When I’m asked about what I’ve gotten out of my meditation and mindfulness practice, one of the first things that comes to mind is a sense of freedom.

But not the type of freedom you might think.

As a kid, I used to imagine what kind of life I had ahead of me.  Full of travel and adventure; Success in business, academics, and romantic relationships.  The world felt full of mystery and possibility, and I wanted it all.

When I fell in love with skateboarding my dream morphed into becoming a pro skater in San Francisco, which was at that time the mecca of skateboarding.  My first reality check came when I realized that although I was one of the best skaters in my small town, I was nowhere near good enough to compete with the real talents.

Growing up, I was hit with reality after reality.  Although a smart kid, my ADHD kept me from really applying myself at school, and my dream of becoming a celebrated academic also fell away.

In my early 20s I started studying Tibetan Buddhism formally, hoping to experience the profound transformation these traditions promised.  But traditional Buddhist study didn’t resonate like I hoped it would, and the Buddhist group itself was not the enlightened community I had hoped for, but instead full of unhealthy dynamics that eventually led to its demise.

But as each hope for my future fell away, a new one was born.  Sometimes a little grand, sometimes more realistic and humble; I always had some future ideal I wanted to work towards, an image in my head that I thought, if achieved, would bring me real happiness and fulfillment.

And I don’t think this is a bad thing.  Psychological studies show that we are typically happier if we have goals to work towards.  Without meaningful challenges, we have a tendency to become depressed.  Having goals that truly matter gives us direction and helps overcome hardship.  They make us resilient.  They are grounding and orienting, imbuing a sense of purpose into our lives.  This is in fact the basis of Existential Psychology.

Two of my guiding ambitions have been around career and relationships.  I wanted to be successful in the work I love doing, and I also wanted a loving partnership.  I could envision the happiness and fulfillment these things would bring me.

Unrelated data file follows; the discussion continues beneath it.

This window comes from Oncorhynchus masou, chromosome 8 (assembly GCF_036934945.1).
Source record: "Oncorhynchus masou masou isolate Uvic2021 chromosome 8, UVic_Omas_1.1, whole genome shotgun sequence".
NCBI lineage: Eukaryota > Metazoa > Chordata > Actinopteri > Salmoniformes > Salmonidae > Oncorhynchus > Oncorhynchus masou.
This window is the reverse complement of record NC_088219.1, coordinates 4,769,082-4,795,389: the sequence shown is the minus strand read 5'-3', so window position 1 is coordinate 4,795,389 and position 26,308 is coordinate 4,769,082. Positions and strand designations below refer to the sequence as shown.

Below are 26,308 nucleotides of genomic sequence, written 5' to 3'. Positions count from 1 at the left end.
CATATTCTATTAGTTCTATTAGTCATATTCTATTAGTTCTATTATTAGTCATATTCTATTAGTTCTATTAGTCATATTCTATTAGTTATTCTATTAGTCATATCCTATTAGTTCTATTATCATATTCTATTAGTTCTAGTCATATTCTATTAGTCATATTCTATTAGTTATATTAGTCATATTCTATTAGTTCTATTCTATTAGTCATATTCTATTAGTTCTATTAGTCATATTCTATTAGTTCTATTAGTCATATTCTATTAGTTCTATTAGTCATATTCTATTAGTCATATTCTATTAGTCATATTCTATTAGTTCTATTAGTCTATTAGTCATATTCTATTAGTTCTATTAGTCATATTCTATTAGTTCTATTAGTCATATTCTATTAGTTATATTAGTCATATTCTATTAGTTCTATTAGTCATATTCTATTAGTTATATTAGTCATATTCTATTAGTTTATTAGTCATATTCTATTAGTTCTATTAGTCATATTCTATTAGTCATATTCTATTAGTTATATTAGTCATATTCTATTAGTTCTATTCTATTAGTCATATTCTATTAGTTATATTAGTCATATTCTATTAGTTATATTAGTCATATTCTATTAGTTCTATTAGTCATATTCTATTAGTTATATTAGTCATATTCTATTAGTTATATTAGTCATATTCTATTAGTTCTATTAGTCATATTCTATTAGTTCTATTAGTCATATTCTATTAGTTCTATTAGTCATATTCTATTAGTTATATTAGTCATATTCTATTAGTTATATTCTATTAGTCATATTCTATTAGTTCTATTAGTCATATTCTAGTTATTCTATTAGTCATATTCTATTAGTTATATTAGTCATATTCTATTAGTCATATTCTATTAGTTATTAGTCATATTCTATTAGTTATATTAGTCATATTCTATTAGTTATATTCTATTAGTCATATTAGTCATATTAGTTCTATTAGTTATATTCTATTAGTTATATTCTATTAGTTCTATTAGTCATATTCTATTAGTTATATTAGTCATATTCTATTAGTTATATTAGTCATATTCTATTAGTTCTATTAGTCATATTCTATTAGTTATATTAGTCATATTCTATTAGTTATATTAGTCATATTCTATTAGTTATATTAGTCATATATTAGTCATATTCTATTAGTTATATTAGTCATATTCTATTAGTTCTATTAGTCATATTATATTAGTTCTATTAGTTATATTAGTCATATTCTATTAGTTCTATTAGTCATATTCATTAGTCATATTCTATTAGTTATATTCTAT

But then I started to get these things.  And it didn’t feel at all like I expected.

I’ve now had a few versions of career success, all of which I had previously dreamt of.  In my early 30s I got a job writing meditations for Calm, one of the most popular meditation apps of the time (but nowhere near as popular as it is now).  That was amazing, but after a few months the excitement wore off and I lost my inspiration.  I realized writing meditations in front of a computer screen was pretty isolating, and I craved more connection in my work.

I was also studying psychotherapy, and when I began seeing clients I felt that connection to a real person that I had long craved for in my work.  It was amazing to see my impact, to have these intimate moments with others, supporting them in their process.

While I still love this work, it’s never quite brought me the fulfillment I had imagined.  There was still a craving for more, more space to express myself.

Starting my YouTube channel and Substack gave me these outlets, and I imagined that if I could impact enough people through these mediums, I would finally have that fulfillment I had long desired.  And while I do love to hear from people who have been impacted by my work, that feeling doesn’t satisfy like I hoped it would.

So then I started to imagine the things that may bring some real satisfaction to my life.  Maybe hosting transformative retreats?  But realistically I know I’d have a high on the retreat that would quickly fade after it ended.

OK, maybe start or join a community where we can all be in continual intimate reciprocal relationship with each other and a natural world?  But having actually lived in these types of communities, I knew that living so close in a small group brings about its own problems and complex dynamics that need continual processing and upkeep to maintain harmony…